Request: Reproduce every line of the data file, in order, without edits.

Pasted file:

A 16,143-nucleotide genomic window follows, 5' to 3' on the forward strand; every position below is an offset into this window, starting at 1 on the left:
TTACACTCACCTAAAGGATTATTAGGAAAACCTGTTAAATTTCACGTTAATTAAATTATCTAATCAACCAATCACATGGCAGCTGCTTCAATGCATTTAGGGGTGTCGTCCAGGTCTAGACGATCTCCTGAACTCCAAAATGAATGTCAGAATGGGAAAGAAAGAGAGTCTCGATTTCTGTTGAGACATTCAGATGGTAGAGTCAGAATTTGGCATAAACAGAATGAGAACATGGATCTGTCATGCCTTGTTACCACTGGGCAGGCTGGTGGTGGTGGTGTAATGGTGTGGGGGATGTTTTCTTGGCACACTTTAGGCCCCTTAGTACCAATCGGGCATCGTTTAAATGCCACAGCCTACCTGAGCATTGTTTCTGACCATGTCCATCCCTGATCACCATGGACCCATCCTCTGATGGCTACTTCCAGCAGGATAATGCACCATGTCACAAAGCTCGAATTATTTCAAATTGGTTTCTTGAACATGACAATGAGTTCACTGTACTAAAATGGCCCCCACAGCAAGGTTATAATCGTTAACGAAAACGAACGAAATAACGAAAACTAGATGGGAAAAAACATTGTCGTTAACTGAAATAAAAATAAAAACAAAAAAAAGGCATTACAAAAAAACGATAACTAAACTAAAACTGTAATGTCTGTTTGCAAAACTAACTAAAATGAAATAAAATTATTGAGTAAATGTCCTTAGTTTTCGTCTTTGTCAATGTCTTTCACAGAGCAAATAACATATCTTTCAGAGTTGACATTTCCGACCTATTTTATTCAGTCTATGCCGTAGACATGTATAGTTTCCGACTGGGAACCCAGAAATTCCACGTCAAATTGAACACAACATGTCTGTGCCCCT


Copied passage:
A 16,143-nucleotide genomic window follows, 5' to 3' on the forward strand; every position below is an offset into this window, starting at 1 on the left:
TTACACTCACCTAAAGGATTATTAGGAAAACCTGTTAAATTTCACGTTAATTAAATTATCTAATCAACCAATCACATGGCAGCTGCTTCAATGCATTTAGGGGTGTCGTCCAGGTCTAGACGATCTCCTGAACTCCAAAATGAATGTCAGAATGGGAAAGAAAGAGAGTCTCGATTTCTGTTGAGACATTCAGATGGTAGAGTCAGAATTTGGCATAAACAGAATGAGAACATGGATCTGTCATGCCTTGTTACCACTGGGCAGGCTGGTGGTGGTGGTGTAATGGTGTGGGGGATGTTTTCTTGGCACACTTTAGGCCCCTTAGTACCAATCGGGCATCGTTTAAATGCCACAGCCTACCTGAGCATTGTTTCTGACCATGTCCATCCCTGATCACCATGGACCCATCCTCTGATGGCTACTTCCAGCAGGATAATGCACCATGTCACAAAGCTCGAATTATTTCAAATTGGTTTCTTGAACATGACAATGAGTTCACTGTACTAAAATGGCCCCCACAGCAAGGTTATAATCGTTAACGAAAACGAACGAAATAACGAAAACTAGATGGGAAAAAACATTGTCGTTAACTGAAATAAAAATAAAAACAAAAAAAAGGCATTACAAAAAAACGATAACTAAACTAAAACTGTAATGTCTGTTTGCAAAACTAACTAAAATGAAATAAAATTATTGAGTAAATGTCCTTAGTTTTCGTCTTTGTCAATGTCTTTCACAGAGCAAATAACATATCTTTCAGAGTTGACATTTCCGACCTATTTTATTCAGTCTATGCCGTAGACATGTATAGTTTCCGACTGGGAACCCAGAAATTCCACGTCAAATTGAACACAACATGTCTGTGCCCCT